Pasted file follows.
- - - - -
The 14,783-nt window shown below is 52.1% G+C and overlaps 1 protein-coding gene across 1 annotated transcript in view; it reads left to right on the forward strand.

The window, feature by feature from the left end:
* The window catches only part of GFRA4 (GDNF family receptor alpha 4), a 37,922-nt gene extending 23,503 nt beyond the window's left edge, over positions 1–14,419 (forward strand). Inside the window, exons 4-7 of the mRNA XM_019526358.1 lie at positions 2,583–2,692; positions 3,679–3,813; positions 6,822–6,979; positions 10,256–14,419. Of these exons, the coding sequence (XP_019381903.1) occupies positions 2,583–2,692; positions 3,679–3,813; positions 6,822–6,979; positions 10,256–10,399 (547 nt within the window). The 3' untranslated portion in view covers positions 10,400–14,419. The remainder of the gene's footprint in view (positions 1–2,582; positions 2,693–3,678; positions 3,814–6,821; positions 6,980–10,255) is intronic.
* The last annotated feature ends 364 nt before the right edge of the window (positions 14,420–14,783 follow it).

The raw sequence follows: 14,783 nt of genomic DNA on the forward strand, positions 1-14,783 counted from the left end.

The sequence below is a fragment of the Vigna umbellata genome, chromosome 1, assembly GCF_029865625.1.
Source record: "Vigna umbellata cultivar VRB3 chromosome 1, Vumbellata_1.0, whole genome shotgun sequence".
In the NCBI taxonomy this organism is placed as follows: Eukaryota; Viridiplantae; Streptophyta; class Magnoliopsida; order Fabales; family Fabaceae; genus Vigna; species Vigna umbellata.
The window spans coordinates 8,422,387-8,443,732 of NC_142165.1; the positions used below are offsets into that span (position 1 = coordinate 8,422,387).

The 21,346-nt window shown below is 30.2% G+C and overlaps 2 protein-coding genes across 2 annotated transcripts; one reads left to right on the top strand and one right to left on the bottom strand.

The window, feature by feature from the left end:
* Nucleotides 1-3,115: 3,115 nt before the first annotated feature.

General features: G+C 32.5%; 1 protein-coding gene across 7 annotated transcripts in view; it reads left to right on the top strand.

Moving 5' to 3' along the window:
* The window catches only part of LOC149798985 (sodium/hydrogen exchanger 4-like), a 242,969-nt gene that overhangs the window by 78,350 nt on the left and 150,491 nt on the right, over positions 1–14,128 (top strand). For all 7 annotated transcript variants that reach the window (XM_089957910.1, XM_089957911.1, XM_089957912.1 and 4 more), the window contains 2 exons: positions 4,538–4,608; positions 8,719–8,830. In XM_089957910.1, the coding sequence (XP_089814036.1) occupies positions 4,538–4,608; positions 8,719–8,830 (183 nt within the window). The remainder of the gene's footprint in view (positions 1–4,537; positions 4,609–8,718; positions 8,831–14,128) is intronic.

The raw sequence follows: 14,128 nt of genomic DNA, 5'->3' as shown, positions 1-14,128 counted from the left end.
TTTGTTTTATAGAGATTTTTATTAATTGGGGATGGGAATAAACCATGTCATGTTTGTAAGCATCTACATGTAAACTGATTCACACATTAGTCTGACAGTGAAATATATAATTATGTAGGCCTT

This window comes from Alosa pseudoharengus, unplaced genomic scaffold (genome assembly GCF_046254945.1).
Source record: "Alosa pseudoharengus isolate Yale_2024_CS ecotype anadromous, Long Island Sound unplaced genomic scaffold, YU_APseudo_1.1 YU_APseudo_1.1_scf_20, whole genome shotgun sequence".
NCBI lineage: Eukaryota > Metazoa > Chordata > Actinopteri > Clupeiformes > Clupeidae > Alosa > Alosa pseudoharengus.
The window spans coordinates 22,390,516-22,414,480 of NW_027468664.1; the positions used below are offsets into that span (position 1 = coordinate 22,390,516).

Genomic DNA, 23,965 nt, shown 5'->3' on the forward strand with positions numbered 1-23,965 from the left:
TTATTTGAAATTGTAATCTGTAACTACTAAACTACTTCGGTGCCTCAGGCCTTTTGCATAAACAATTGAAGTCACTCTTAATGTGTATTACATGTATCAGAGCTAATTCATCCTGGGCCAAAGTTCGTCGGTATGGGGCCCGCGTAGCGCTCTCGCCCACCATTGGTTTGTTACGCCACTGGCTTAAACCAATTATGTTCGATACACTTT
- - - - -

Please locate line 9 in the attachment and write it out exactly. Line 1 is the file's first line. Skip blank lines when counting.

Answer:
The window spans coordinates 8,422,387-8,443,732 of NC_142165.1; the positions used below are offsets into that span (position 1 = coordinate 8,422,387).